PITTSBURGH (KDKA) – More than 20 years ago, in July 1996, Dolly the sheep was born at a research facility in Scotland. While scientists worked to clone animals for decades, Dolly was the first mammal cloned from a single, adult cell.
The news was so big Dolly was on the cover of Time magazine. Yet six-and-a-half years later, skeptics scoffed when Dolly had to be put down after she developed a lung infection. Many wondered if her early death was a result of being a cloned animal and added to the assumption that cloning animals was nothing more than a passing fancy.
However, the work to clone continued. Much of the focus continued on livestock and show animals. Now, the process has advanced to the point where veterinarians and scientists can clone your pets.
It is not science fiction. The cloning of pets is real.
A toy poodle named Baxter bounces around the office of Dr. Mike Hutchison at Animal General Hospital in Cranberry. Everyone who sees the adorable fluffy puppy asks to pet him. He is so curious and excited to meet everyone who comes in to the clinic.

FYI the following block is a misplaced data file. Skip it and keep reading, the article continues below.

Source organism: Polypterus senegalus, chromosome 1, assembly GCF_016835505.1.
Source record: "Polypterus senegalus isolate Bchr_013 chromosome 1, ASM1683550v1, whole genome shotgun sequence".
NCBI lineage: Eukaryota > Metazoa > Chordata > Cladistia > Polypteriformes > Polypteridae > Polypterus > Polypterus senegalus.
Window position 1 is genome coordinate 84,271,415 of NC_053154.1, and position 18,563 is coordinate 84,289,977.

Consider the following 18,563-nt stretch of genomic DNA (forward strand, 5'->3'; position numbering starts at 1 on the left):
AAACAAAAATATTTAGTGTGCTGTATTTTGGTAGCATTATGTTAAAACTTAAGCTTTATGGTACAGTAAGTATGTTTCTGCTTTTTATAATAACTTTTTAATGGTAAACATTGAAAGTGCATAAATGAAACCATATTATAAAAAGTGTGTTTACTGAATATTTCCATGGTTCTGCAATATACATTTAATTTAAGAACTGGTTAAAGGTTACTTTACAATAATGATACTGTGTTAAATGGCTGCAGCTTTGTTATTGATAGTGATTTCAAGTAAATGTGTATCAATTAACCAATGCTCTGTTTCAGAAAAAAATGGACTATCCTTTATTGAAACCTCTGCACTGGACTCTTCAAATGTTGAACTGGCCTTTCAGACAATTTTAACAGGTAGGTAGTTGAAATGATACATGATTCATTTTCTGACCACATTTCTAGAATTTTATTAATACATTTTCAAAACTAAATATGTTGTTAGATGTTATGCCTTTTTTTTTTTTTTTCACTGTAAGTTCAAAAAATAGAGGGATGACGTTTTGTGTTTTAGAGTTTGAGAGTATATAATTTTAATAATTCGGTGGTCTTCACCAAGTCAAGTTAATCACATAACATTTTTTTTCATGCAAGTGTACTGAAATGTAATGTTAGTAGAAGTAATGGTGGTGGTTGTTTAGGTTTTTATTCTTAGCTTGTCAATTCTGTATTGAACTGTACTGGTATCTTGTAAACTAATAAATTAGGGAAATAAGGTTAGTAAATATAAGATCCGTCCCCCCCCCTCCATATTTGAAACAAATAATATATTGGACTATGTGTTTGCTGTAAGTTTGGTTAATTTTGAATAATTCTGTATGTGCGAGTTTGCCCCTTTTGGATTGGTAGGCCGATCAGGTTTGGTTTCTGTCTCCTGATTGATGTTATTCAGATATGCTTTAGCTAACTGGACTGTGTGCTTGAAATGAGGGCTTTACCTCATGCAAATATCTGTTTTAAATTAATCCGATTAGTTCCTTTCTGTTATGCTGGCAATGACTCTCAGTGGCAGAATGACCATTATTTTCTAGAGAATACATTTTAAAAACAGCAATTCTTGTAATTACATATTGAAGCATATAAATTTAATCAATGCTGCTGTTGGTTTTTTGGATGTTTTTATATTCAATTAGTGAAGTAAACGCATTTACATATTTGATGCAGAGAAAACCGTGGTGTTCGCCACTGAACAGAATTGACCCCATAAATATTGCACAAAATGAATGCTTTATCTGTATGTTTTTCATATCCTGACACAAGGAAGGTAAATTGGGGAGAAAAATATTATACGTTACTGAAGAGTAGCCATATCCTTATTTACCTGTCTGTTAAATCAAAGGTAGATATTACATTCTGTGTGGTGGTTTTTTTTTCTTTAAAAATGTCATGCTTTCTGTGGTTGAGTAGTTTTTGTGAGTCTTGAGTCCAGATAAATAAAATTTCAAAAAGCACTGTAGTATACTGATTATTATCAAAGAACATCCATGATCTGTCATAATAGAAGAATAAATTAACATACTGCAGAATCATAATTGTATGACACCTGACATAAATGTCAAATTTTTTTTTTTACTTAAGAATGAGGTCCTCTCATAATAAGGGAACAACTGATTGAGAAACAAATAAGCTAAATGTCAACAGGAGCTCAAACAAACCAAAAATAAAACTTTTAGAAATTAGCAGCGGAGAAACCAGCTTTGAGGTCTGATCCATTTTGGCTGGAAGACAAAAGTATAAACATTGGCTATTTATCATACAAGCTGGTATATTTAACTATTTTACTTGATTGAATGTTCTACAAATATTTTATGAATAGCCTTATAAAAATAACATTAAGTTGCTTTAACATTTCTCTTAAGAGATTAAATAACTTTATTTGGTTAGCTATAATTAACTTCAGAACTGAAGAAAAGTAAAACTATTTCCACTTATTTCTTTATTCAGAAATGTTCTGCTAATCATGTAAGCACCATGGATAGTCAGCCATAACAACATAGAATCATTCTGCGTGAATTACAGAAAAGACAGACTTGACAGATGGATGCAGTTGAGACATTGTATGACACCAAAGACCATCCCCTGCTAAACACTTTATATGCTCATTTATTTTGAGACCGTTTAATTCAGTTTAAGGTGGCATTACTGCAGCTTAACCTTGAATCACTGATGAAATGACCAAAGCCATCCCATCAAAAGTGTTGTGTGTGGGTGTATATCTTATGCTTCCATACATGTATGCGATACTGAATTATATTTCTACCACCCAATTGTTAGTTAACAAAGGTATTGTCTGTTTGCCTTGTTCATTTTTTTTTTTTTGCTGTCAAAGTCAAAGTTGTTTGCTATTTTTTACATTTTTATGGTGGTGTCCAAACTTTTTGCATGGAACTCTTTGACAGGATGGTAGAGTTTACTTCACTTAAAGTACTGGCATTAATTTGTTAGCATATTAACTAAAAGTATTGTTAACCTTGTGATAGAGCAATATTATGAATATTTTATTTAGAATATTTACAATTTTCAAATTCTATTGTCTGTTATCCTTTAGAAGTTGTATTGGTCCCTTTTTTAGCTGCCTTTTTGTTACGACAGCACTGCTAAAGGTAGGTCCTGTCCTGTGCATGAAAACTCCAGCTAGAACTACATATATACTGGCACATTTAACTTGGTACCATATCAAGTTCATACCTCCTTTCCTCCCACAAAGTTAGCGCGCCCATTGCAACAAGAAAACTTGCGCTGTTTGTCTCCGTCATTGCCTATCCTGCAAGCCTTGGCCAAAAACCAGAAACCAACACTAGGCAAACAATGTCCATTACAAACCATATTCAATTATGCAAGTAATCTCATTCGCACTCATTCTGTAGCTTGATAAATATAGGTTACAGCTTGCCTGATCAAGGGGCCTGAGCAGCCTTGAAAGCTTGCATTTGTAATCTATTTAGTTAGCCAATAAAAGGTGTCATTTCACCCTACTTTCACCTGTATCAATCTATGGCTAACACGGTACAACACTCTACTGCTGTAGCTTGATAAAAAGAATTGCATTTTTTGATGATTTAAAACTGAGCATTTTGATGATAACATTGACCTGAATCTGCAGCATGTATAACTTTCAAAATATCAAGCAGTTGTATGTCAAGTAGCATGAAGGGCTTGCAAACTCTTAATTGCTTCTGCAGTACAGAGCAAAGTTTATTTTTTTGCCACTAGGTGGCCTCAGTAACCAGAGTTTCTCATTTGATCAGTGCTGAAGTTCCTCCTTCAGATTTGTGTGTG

However, 9-month-old Baxter is a clone.
“People have a hard time wrapping their brain around that it that it is a real technology,” says Melain Rodriguez.
She is the Client Services Manager for the Texas company, ViaGen Pets.
“That it is not science fiction. It’s not like what you see on TV or in the movies,” Rodriguez said.